As readers and Arthur fans, we know what is coming. Lancelot and Guenevere will betray their king. Agravain will betray the two lovers. Mordred will betray everyone. Yet when we realize that Sir Gawain and the Green Knight is a prequel we can suspend our knowledge, ignore the approach of that calamitous future for a bit. The story is limned with darkness, harsh environments, and loss, but its narrative also holds vibrancy, promise, and unexpected life, even within what seems dead or forgotten. It’s a story of “boþe blysse and blunder” (18): beginning anew, trading culmination for multiplicity, linear time for seasonal modes, inevitable futures for the awakening of dormancies.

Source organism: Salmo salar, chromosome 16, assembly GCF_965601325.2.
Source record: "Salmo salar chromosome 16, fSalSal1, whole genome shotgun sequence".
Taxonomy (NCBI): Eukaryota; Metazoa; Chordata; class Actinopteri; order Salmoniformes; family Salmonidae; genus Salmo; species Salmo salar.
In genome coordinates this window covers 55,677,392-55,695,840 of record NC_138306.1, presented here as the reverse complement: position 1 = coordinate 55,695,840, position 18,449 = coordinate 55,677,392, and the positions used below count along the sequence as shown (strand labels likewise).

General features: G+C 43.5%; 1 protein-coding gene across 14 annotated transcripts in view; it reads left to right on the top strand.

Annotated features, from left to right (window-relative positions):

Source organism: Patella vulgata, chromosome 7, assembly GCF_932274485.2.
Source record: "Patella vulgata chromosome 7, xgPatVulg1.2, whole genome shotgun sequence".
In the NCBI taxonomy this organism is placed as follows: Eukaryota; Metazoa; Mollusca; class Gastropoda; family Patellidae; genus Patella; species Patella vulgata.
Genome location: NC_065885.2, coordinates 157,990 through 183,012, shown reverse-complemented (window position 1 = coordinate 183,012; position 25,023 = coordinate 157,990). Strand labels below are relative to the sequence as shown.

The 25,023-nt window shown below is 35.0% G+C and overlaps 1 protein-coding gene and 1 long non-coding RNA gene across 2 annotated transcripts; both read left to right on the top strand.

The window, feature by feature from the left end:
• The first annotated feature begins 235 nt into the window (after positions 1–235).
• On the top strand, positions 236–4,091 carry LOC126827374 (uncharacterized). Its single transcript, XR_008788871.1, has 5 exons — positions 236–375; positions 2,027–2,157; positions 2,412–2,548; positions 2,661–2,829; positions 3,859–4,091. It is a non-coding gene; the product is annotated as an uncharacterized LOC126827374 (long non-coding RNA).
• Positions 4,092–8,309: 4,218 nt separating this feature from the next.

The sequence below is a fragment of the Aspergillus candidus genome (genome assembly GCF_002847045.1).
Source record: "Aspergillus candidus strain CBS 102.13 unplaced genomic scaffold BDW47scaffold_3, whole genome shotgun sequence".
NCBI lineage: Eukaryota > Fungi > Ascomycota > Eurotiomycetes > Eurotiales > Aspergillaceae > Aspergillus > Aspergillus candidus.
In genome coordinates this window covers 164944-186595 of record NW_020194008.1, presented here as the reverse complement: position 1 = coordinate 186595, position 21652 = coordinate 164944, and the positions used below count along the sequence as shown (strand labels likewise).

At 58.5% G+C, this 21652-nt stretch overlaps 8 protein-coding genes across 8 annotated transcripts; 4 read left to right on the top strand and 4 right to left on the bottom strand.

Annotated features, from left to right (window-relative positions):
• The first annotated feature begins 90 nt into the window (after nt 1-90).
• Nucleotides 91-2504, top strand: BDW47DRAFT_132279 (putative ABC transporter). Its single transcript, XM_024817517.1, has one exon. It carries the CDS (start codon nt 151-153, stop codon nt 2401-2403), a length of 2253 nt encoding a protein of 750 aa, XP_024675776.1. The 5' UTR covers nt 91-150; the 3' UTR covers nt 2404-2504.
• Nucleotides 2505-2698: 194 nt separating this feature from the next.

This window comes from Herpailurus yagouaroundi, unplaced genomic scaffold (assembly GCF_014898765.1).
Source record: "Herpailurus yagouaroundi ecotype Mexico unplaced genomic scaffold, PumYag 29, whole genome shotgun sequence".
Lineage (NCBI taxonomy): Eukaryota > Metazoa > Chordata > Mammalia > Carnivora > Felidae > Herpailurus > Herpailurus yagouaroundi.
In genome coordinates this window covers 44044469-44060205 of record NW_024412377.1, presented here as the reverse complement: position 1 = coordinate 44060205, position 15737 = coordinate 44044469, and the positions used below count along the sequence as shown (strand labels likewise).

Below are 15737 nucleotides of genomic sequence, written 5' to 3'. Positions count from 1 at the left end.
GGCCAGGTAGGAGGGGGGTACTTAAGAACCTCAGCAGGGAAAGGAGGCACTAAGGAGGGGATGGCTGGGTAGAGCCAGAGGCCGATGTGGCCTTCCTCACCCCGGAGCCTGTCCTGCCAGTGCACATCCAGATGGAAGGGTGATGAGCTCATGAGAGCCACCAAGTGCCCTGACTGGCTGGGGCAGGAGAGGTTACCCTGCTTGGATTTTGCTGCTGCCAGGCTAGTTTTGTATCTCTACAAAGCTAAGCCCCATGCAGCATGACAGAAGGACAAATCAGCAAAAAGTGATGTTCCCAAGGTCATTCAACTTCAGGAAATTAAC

Camelot is built against a human world that loves to incinerate and a natural world aligned with chill; against story tellers who culminate their tales in devastation; against flame that will gladly ally itself with human hands to consume structures (of dwelling, of meaning, of remembrance); against an icy climate in which life is precarious and pained. And yet the court knows it cannot keep these forces at its exterior. The marvel is awaited. The outside must enter, or reveal itself as having always been within.

Sometimes it is difficult to tell the difference between an ally and an enemy, a host and a guest, protagonist and prey, a parasite and a symbiont, the fecundity of decay and the silent thriving of life, the death drive and cyclicality, between things which contradict and things that are simply entwined.